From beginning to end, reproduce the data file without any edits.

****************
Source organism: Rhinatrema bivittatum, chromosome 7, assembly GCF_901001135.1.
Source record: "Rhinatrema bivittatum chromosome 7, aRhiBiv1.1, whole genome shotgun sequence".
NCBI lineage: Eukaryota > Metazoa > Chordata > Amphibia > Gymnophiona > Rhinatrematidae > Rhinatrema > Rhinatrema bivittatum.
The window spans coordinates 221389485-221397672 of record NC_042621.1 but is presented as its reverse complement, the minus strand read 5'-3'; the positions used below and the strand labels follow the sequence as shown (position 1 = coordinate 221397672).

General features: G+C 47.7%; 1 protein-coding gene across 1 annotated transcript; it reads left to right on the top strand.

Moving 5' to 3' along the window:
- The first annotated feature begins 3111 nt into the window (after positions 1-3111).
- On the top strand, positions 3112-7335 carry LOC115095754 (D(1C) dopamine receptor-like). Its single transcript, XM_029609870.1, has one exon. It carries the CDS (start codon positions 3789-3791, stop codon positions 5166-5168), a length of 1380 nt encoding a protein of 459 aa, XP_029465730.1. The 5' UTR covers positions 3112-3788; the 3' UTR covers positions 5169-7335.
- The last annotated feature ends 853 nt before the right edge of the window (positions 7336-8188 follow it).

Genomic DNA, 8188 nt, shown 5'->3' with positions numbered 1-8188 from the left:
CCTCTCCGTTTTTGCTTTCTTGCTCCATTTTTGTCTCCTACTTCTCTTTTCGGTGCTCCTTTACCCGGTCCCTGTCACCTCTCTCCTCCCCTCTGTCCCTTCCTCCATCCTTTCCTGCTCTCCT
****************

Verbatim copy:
Source organism: Rhinatrema bivittatum, chromosome 7, assembly GCF_901001135.1.
Source record: "Rhinatrema bivittatum chromosome 7, aRhiBiv1.1, whole genome shotgun sequence".
NCBI lineage: Eukaryota > Metazoa > Chordata > Amphibia > Gymnophiona > Rhinatrematidae > Rhinatrema > Rhinatrema bivittatum.
The window spans coordinates 221389485-221397672 of record NC_042621.1 but is presented as its reverse complement, the minus strand read 5'-3'; the positions used below and the strand labels follow the sequence as shown (position 1 = coordinate 221397672).

General features: G+C 47.7%; 1 protein-coding gene across 1 annotated transcript; it reads left to right on the top strand.

Moving 5' to 3' along the window:
- The first annotated feature begins 3111 nt into the window (after positions 1-3111).
- On the top strand, positions 3112-7335 carry LOC115095754 (D(1C) dopamine receptor-like). Its single transcript, XM_029609870.1, has one exon. It carries the CDS (start codon positions 3789-3791, stop codon positions 5166-5168), a length of 1380 nt encoding a protein of 459 aa, XP_029465730.1. The 5' UTR covers positions 3112-3788; the 3' UTR covers positions 5169-7335.
- The last annotated feature ends 853 nt before the right edge of the window (positions 7336-8188 follow it).

Genomic DNA, 8188 nt, shown 5'->3' with positions numbered 1-8188 from the left:
CCTCTCCGTTTTTGCTTTCTTGCTCCATTTTTGTCTCCTACTTCTCTTTTCGGTGCTCCTTTACCCGGTCCCTGTCACCTCTCTCCTCCCCTCTGTCCCTTCCTCCATCCTTTCCTGCTCTCCT